Tech Talk: Television transmissions

HOW many times have you turned on the TV set in a hotel room to find it can only get BBC2 and only then with interference across Alan Yentob’s face?

The Slingbox makes your home TV and your recorded programmes portable

Your options used to be asking for a new set or a different room. But now you can pack up your home TV – and your library of recorded programmes – and take them with you. You don’t need to be in a hotel, either; the telly in your lounge can also now beam pictures to the office, garden or anywhere with an internet connection.

Slingbox is a little black brick that sits under your TV and plugs into your Freeview, Sky or Virgin receiver. It then lets you watch programmes – live or recorded – on your phone, tablet, PC or laptop, no matter where in the world you are. It does this by replicating your home remote control on screen, so you can zap it just as if you were sitting on your own sofa. It means that premium sports or movie channels can be taken around the house or across the country.

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Slingbox has been available for a while, but it’s only recently started to appear in mainstream retailers. The basic box costs about £90 which limits you to single viewer mode, so if you’re away watching EastEnders, everyone back at home has to watch it, too. A £160 “pro” box removes that and adds high definition streaming, but there is still a £10 fee for each mobile device you want to add.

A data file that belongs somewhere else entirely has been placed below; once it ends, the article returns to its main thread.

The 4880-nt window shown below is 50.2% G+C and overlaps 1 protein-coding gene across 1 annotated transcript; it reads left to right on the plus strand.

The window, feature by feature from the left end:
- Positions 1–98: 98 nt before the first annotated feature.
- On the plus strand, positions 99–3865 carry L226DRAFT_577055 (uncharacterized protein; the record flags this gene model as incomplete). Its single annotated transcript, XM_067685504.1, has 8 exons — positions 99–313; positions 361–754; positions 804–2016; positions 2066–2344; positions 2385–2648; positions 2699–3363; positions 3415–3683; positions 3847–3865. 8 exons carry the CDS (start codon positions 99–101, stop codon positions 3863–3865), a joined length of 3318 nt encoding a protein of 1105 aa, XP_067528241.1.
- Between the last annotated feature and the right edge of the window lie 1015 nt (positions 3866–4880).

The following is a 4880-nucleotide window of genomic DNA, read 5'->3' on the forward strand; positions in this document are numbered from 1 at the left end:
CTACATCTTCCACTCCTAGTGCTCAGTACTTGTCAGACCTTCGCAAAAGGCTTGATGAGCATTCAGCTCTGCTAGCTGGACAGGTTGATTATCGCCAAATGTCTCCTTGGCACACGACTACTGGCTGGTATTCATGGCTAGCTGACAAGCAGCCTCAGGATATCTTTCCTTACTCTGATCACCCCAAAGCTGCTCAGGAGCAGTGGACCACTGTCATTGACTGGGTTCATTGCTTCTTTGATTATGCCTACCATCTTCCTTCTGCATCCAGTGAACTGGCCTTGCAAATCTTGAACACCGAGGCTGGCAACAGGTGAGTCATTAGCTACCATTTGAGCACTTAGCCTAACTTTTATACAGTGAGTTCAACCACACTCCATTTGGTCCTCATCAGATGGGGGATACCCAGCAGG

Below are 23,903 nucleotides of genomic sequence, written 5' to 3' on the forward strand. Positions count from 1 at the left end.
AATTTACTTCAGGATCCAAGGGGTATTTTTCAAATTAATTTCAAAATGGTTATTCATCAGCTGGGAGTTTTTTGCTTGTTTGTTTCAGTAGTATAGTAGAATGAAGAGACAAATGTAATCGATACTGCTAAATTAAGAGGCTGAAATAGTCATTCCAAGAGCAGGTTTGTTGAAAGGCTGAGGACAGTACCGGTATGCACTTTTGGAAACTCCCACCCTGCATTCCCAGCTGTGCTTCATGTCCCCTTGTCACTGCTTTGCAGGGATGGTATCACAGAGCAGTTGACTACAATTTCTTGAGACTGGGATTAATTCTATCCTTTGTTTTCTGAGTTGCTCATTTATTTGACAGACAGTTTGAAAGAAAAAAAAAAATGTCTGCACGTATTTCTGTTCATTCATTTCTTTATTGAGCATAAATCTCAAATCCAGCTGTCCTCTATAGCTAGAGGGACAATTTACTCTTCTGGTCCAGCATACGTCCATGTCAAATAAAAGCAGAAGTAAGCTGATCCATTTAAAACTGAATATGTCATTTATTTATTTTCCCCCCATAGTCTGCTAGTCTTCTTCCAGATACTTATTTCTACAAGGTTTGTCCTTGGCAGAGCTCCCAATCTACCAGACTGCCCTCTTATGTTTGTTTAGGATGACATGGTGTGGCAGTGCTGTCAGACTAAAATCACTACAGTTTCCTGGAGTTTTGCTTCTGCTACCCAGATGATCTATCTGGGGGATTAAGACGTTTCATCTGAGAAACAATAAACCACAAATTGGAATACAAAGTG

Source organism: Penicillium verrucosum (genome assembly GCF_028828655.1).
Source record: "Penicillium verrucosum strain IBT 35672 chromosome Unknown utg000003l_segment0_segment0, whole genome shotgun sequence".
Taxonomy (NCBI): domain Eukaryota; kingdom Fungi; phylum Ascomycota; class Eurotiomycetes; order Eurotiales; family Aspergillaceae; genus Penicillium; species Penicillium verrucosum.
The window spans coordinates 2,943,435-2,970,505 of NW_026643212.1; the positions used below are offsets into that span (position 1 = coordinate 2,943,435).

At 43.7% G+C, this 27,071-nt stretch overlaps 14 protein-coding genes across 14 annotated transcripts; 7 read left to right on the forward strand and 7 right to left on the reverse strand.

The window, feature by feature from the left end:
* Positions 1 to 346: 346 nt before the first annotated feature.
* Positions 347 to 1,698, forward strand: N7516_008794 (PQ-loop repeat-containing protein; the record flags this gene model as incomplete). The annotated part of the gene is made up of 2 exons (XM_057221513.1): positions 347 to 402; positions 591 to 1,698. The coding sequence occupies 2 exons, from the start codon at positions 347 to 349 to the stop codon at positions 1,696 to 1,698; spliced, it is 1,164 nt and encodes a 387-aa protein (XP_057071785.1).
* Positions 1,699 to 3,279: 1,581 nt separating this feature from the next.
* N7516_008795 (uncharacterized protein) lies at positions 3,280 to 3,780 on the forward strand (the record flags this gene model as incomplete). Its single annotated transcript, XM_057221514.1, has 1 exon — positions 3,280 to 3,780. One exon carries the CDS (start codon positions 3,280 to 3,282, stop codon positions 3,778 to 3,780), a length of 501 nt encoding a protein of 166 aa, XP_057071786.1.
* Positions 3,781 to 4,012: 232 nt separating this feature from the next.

Belkin is marketing a similar product called @TV Plus, which sells in the UK for £140 and somewhat less in the US. It adds wi-fi connectivity to your home router and also lets you record programmes direct to your mobile device, rather than to the set-top box.

Other options make TV programmes portable. Sky subscribers can download an app to watch live and on-demand shows on Apple and Android phones and tablets, and Virgin has a similar service for iPhones and iPads. There’s also the BBC iPlayer, available on pretty much any device.

Android tablets are also ideal for playing back programmes stored digitally on a home PC; just transfer them by cable and download an app like Diceplayer to watch them on the go.

If you have a particularly 
big library, a £1 app 
called Mizzuu can find details for each of your titles and build them into a database 
which you can browse by title, genre, actor or year.